Draft Minutes of the Meeting Fall 2006
36th Annual Conference on South Asia
Thursday, October 19th 2006 1-5 pm
Memorial Library, University of Wisconsin
Submitted by Adnan Malik
Please send revisions and corrections
5. Proposal to revise constitution 6. Round Robin 7. Adjournment
1. Attendees: Cassie Adcock (Chicago), Deepa Banerjee (Washington), Bindu Bhatt (Columbia), Bronwen Bledsoe (Chicago), Merry Burlingham (UT-Austen), Fehl Cannon (LC), Judy Eckoff (CRL), Gerald Hall (DSAL/CRL), David Magier (Columbia), Adnan Malik (UC Berkeley), Philip McEldowney (Virginia), Ed Miner (Iowa), Carol Mitchell (LC-Islu), Laila Mulgaokar (LC-Delhi), David Nelson (Penn), James Nye (Chicago), Mary Rader (Wisconsin), James Simon (CRL), Andrea Singer (Indiana), Sunita Vaze (NYPL)
Merry Burlingham chaired the meeting on behalf of Bronwen Bledsoe.
2. Minutes from the Previous Meeting, April 6th 2006, Berkeley, were read in silence and then approved.
Taskforce for non-English Access: David Nelson reported on the taskforce
set up by ALA/ALCTS for non-English access. Its report was completed and released last week. David pointed out that this matter involved CONSALD members and suggested
we form some sort of working group in order to forward to OCLC a list of scripts that need to be priority. Basically, what to do next after Devanagari and Bengali?
Jim Nye pointed out that a similar resolution was passed in last fall's minutes. Merry suggested that David look at the old minutes and send out an e-survey to the
group. Mary Rader recommended that since there were lots of Unicode issues with the
display of fonts etc., they should start with big languages that have technical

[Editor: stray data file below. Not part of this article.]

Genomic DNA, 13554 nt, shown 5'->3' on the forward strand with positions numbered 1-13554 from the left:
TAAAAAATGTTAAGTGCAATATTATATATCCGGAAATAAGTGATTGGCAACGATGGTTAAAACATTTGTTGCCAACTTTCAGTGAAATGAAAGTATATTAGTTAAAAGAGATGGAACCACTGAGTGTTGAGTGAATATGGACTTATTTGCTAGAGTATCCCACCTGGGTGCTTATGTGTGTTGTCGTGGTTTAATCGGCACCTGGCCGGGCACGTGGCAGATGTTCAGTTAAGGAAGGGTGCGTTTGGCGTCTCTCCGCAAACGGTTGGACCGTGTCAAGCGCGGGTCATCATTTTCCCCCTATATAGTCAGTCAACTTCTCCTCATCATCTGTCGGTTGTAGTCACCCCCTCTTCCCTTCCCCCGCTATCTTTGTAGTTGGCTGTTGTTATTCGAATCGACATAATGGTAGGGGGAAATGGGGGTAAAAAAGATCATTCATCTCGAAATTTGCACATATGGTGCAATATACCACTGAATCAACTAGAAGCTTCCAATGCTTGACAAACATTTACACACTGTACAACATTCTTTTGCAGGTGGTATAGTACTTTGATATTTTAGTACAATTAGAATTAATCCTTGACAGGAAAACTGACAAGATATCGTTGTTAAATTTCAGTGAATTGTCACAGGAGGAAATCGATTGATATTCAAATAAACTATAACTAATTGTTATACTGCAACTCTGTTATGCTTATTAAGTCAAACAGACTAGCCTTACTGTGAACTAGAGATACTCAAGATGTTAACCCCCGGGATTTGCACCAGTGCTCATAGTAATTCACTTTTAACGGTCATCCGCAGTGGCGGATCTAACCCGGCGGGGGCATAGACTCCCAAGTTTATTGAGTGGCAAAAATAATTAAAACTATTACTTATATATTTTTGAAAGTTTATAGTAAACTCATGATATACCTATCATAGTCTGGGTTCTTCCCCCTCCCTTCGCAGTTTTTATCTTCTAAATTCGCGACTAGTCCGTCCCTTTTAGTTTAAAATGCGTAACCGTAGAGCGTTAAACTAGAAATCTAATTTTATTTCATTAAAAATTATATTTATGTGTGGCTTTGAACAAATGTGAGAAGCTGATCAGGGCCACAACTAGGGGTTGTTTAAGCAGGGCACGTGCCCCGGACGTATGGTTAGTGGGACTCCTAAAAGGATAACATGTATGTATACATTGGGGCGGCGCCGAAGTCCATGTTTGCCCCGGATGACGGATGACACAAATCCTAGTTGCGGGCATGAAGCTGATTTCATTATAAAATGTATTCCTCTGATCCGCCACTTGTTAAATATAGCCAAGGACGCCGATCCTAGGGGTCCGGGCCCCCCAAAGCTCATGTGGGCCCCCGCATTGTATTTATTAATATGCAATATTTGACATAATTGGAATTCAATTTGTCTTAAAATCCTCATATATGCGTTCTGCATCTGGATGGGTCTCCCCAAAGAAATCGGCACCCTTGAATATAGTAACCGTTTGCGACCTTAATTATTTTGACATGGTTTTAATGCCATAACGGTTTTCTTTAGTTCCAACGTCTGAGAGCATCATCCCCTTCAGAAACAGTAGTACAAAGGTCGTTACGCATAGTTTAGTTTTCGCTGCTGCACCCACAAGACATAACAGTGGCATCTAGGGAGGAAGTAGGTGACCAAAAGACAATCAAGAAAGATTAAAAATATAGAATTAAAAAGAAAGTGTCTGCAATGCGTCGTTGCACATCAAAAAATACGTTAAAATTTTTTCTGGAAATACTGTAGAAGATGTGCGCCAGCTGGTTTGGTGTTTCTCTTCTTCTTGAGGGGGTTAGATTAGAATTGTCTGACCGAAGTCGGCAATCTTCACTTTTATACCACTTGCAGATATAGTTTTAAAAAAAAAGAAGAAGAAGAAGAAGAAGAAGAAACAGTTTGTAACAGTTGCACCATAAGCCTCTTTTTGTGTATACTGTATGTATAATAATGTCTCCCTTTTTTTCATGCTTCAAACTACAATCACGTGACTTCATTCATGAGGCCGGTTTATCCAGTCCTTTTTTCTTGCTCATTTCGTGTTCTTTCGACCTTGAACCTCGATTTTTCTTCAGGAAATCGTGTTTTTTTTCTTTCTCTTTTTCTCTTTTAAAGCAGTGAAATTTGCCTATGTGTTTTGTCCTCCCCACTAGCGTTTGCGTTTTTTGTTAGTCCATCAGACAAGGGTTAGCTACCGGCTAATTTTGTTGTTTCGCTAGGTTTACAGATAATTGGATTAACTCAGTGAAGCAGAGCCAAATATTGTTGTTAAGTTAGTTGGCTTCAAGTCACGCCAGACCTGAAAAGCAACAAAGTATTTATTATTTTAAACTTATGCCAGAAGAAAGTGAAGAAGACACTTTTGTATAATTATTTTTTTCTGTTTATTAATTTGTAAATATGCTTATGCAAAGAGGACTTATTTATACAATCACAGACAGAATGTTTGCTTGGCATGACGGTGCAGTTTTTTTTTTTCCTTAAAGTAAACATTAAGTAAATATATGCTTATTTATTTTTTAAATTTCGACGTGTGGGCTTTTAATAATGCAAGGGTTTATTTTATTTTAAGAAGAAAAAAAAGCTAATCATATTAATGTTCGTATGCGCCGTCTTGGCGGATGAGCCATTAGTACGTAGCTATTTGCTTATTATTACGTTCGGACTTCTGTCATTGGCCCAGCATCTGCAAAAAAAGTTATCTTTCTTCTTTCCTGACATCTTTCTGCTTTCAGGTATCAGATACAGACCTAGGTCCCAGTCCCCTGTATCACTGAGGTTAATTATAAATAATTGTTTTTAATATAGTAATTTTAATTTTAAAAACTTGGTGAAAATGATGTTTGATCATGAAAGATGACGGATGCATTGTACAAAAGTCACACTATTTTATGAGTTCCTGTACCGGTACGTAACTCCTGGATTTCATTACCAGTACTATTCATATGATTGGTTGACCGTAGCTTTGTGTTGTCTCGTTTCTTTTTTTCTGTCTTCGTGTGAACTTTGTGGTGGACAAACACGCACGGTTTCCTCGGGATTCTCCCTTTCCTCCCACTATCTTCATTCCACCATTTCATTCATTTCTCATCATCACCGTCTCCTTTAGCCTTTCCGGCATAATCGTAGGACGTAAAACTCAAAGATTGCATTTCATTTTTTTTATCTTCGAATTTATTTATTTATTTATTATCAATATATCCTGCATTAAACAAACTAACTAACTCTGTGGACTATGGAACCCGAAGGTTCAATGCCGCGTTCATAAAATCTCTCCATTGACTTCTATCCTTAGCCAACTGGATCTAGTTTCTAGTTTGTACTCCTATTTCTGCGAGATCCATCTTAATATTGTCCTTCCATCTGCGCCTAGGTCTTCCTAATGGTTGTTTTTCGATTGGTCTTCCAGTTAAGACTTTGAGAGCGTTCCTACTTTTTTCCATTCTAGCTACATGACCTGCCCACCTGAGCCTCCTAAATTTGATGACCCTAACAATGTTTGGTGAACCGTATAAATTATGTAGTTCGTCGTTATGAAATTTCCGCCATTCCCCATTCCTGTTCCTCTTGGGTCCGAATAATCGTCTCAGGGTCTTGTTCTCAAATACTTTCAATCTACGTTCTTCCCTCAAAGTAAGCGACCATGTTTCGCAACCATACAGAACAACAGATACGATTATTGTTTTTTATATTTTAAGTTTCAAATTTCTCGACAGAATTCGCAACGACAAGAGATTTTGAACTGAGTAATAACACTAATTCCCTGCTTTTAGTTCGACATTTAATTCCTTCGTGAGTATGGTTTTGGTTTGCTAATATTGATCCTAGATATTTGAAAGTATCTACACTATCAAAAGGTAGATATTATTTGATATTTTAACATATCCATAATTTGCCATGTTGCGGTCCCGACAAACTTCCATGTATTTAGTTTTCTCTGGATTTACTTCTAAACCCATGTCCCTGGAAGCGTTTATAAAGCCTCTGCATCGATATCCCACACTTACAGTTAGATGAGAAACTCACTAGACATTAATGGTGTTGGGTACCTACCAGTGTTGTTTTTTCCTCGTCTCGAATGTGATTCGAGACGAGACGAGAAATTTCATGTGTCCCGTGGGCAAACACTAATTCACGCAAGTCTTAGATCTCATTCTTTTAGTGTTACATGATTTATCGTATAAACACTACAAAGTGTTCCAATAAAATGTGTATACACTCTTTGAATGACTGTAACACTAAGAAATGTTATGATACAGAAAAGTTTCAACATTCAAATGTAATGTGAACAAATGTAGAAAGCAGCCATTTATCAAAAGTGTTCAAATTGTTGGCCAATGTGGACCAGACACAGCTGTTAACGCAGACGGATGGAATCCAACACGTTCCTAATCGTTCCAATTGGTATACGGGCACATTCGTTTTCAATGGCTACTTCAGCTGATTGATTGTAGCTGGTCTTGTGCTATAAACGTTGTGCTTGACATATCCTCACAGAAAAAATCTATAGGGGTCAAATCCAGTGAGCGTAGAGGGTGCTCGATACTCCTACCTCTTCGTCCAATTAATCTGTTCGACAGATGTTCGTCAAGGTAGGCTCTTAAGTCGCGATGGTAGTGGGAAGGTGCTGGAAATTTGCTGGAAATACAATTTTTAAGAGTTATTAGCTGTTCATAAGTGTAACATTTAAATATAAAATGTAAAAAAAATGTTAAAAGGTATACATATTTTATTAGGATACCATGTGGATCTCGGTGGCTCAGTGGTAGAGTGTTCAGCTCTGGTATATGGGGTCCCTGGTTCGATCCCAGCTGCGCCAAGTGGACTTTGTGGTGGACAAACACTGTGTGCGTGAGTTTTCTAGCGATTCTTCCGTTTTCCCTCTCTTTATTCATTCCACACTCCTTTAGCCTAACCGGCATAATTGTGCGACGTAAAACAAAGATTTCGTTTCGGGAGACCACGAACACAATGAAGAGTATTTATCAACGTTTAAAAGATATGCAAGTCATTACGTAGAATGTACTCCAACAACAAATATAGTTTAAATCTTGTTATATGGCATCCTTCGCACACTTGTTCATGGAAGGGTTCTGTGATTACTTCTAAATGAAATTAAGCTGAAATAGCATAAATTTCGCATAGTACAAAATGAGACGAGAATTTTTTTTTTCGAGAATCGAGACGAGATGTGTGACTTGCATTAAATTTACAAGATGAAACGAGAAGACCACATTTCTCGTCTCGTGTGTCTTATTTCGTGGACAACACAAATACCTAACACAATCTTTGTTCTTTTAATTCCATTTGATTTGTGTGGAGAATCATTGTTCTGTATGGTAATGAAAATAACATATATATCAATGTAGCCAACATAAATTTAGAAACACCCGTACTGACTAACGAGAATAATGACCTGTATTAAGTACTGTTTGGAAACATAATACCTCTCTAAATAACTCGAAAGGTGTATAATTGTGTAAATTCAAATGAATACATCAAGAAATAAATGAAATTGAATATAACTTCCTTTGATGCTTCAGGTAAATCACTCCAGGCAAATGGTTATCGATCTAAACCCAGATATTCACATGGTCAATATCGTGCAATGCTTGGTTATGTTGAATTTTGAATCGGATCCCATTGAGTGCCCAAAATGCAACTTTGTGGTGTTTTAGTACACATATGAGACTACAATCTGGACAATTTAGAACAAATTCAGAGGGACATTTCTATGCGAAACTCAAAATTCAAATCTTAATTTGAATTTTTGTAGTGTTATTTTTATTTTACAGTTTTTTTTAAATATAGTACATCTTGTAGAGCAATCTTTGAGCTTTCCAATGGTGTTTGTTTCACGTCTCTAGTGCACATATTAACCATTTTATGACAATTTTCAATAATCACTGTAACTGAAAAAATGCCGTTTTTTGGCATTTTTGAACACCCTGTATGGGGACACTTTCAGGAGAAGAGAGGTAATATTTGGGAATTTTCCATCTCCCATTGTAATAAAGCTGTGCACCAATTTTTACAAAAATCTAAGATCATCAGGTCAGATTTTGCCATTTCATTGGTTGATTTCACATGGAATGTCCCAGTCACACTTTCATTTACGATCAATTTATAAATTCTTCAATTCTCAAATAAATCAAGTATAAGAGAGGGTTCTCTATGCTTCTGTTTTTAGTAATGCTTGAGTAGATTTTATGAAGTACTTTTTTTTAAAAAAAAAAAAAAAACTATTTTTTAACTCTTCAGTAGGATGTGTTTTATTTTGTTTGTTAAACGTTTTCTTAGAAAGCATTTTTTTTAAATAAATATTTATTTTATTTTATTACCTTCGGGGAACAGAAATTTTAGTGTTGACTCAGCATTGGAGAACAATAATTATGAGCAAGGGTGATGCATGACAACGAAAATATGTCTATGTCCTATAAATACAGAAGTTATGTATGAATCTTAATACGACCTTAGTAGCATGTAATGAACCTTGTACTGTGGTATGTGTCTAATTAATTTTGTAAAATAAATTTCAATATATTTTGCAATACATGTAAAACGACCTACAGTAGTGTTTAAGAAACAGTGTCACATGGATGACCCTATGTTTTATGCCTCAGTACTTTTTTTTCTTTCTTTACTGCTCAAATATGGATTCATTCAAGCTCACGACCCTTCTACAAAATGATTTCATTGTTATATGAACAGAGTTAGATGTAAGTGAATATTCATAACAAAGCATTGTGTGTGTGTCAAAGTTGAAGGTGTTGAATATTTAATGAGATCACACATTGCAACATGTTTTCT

Bibliography of Asian Studies: David Magier reported that BAS is on a stable schedule of uploading records three times a year. There are approximately 700,000 records in the database of which about half are South Asia related. An increasing percentage of records is not for journals but analytics for edited volumes in English. Some problems with the search engines have been reported. David himself has noted problems with search by singular/ plural noun forms. Problems should be reported to David Magier or Anna Schulman. Everyone is looking forward to BAS having full text access. They are also working on providing Unicode and to convert data. However, David has noticed inconsistencies in Romanization.
CSAL Archives Survey Project: David Magier also reported that CSAL has now
been around as an incorporated organization for three years. Its members include
CRL, Columbia, U. of Chicago, U. of Wisconsin. It is an umbrella for a set of
projects to help improve access to and preservation of South Asian materials in
cooperation with South Asian folks.
Distributed Resources a la LARRP?: Mary Rader initiated a
discussion on whether LARRP's approach to distributing collection
development among members was a viable model for CONSALD. She pointed
out that LARRP embers set aside about 7% of their budgets for this
process which means that if CONSALD members agree to do something
similar, they will have to be more willing to share information about
their budgets etc. David Magier pointed out that something similar had
been tried earlier and the main hurdle was to give up on what one had
been collecting over time and let others take up. Deepa Banerjee
suggested that CONSALD members need to identify what their strengths are
so that they can make them accessible to others.
Metalib at Wisconsin: Mary gave a presentation on the
implementation of MetaLib at Wisconsin and explained what databases were
included in it and how searches were conducted. Wisconsin implemented
MetaLib a year and a half ago. Mary noted that the metasearching
possibilities are not extensive and that she was disappointed that not
many databases with South Asian content are metasearchable.
Other Web Resources: Jerry Hall announced that the Schwartzberg's
historical atlases were up at DSAL and invited people to test how the interface and
zoom function work and then send comments for improvement. He said the overlays for
the maps were coming soon.